As I’ve made it clear in such posts as “Why Colorblind Casting Works,” and my reviews of Sense8, Ex Machina, and Agents Of Shield, the portrayal of non-whites in mainstream media, particularly Asians and Asian-Americans, is very important to me. I feel that the roles available for Asian actors are very limited, and that those that are available are highly stereotypical. I’m therefore always on the lookout for movies and TV shows that not only feature lots of Asian characters, but that have those characters be fleshed out and well-rounded. That’s why I watch Fresh Off The Boat, and that’s also why I initially got into Hawaii Five-O. See, two of the main protagonists–Kono and Chin Ho–are Asian, as are several of the minor characters featured in most episodes. This choice to have so many Asian characters might seem odd to people who have never been to Hawaii, but, trust me, it makes sense to do this. Hawaii is a state with a predominantly Asian and Happa (mixed-race) population, so it would look weird if you had all the characters be White, Black or Hispanic. But that’s not the point. The point is that, while the main focus of the series is still the two White men–Steve and Danno–the most interesting characters are easily Kono and Chin-Ho. Both of them have quirks, personalities, and backstories. Kono is a huge football fan, an avid surfer, and a sharp shooter. Chin-Ho is an ex-quarterback, a loving, protective family man, and someone who has issues with the Honolulu Police Department. By contrast, the two white protagonists, Steve and Danno, are kind of bland. Steve, especially, failed to inspire me. Maybe it’s because the actor playing him–Alex O’Loughlin–has to work hard to overcome his native Australian accent, but, I don’t know, his performance is pretty monotone, and Steve, as a character, lacks personality. He’s big, muscular, and good-looking. And, well, that’s about it. He doesn’t express a wide range of emotion, and isn’t all that interesting. Kono, by contrast, is extremely cool! I was actually kind of nervous about her character at first, because, when I saw the trailers, she was pretty much wearing a bikini the whole time. I thought that, maybe, she’d just be a sexual object. However, when I actually got the chance to see her an action, I was satisfied as both a Feminist and a Chinese-American. She’s witty, self-reliant, shows a wide range of emotions, has a distinct personality and interests, and doesn’t adhere to any of the stereotypes White people have about Asians–other than that she knows martial arts, but, seeing as her character is a cop, I can forgive that.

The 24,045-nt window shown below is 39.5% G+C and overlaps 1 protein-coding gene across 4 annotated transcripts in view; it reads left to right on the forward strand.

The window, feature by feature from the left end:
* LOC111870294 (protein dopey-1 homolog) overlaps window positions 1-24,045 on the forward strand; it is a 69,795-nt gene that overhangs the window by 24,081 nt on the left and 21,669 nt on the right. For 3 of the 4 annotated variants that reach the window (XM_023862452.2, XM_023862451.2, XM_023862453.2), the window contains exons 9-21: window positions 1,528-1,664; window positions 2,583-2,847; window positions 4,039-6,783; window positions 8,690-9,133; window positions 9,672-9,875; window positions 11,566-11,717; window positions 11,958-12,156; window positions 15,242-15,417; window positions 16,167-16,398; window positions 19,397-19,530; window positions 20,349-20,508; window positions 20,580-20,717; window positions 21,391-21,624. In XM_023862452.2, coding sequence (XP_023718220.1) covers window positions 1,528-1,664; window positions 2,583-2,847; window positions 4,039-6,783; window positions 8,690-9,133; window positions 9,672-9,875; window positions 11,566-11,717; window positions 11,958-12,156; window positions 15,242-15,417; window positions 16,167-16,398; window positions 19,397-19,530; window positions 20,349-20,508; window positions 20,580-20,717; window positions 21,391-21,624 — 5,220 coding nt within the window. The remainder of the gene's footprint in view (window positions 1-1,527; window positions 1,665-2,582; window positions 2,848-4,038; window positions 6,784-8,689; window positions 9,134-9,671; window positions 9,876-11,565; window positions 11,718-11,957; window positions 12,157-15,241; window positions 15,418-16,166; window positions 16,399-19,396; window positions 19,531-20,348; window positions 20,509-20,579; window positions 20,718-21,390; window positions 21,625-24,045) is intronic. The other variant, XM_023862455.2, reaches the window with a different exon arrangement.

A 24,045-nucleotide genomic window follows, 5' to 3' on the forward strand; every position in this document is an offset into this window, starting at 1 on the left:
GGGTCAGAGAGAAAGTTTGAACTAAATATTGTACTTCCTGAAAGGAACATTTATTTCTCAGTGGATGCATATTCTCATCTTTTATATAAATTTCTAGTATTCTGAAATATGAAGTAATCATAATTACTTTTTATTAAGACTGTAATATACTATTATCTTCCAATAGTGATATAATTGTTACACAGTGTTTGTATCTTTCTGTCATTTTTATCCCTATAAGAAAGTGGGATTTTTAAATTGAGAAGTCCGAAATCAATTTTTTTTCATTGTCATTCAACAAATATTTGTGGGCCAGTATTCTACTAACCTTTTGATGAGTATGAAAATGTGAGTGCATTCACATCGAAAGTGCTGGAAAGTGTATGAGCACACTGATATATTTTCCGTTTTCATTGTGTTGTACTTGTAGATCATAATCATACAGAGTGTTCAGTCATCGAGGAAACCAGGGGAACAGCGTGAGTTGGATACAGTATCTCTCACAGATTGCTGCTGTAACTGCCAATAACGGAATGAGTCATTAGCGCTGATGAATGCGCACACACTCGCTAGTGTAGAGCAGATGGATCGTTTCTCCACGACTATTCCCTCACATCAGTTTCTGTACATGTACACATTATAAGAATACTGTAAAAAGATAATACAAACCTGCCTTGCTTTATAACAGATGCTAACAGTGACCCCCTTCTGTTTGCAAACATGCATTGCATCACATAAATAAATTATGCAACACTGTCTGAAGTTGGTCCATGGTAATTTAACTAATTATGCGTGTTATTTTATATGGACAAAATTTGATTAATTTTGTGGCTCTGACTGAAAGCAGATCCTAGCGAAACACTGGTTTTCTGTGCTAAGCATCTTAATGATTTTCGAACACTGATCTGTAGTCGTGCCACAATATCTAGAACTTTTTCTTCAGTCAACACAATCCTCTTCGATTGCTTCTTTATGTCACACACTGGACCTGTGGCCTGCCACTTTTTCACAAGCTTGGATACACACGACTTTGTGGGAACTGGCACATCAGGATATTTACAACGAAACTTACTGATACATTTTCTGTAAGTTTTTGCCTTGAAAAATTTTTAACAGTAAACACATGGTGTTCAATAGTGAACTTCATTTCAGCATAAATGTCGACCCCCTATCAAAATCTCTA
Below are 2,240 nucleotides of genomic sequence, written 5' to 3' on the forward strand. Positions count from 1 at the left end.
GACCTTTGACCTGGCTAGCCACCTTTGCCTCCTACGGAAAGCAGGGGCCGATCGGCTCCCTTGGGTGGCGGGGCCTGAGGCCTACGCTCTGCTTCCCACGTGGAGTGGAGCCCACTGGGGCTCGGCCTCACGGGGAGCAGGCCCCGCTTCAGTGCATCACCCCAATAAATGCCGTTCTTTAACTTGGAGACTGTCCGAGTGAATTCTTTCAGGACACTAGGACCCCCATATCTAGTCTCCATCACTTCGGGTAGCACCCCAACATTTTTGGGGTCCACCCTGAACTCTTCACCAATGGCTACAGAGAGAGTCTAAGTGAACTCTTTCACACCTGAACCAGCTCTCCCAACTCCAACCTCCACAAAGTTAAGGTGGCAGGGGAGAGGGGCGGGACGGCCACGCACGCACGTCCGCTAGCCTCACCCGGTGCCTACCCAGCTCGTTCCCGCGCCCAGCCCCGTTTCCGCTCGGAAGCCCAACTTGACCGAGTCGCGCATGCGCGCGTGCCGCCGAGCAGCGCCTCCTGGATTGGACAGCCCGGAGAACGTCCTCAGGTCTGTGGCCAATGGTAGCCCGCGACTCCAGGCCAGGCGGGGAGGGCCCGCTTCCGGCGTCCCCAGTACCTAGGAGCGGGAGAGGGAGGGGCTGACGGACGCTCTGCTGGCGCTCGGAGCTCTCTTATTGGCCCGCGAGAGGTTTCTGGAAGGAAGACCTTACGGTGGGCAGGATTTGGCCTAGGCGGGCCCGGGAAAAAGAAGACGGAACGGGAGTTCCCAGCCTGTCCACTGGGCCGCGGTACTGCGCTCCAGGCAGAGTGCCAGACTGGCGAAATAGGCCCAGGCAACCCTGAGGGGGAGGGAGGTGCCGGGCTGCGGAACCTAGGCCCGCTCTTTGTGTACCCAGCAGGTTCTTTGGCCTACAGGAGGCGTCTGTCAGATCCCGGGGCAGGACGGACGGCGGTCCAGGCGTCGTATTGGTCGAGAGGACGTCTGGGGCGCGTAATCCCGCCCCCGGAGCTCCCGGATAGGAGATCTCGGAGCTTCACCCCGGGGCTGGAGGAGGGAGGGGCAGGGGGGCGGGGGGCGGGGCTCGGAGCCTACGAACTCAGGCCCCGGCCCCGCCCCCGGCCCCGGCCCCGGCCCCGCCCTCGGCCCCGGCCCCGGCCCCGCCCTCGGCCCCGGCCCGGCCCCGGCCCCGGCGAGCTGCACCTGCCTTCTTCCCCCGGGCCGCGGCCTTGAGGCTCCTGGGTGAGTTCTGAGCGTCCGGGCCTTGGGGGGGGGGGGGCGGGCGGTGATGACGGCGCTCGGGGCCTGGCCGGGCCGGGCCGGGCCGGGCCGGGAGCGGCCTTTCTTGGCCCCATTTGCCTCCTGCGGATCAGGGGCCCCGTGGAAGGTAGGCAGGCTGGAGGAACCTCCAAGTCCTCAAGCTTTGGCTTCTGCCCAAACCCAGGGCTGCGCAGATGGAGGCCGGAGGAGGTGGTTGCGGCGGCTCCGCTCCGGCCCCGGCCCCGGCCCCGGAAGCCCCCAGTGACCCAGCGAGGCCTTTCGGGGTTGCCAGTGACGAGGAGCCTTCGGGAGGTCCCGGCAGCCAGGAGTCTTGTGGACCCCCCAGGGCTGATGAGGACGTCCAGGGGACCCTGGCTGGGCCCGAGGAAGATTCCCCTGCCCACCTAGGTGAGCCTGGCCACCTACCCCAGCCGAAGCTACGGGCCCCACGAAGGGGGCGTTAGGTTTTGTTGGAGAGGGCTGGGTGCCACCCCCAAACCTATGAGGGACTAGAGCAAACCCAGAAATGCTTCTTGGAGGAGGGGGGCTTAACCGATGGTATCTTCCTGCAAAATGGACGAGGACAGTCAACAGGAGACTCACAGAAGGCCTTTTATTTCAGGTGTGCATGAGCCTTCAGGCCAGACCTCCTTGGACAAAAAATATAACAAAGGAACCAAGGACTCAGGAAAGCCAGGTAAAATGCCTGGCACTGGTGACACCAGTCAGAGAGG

So, to sum it all up, Hawaii Five-O is a slick, fast-paced action series that isn’t deep, but isn’t insultingly stupid either. It’s a fun way to spend an hour–or several, if you’re watching it on Netflix–and it’s got some of the best, most well-rounded Asian characters on television right now. It’s a 7.5 out of 10. If you want to watch it from the beginning, go to Netflix or Hulu. If you want to just dive right in, it’s still on CBS, and has a brand new season coming out September 25th. However you choose to view it, I can guarantee that you’ll enjoy yourself if you do so.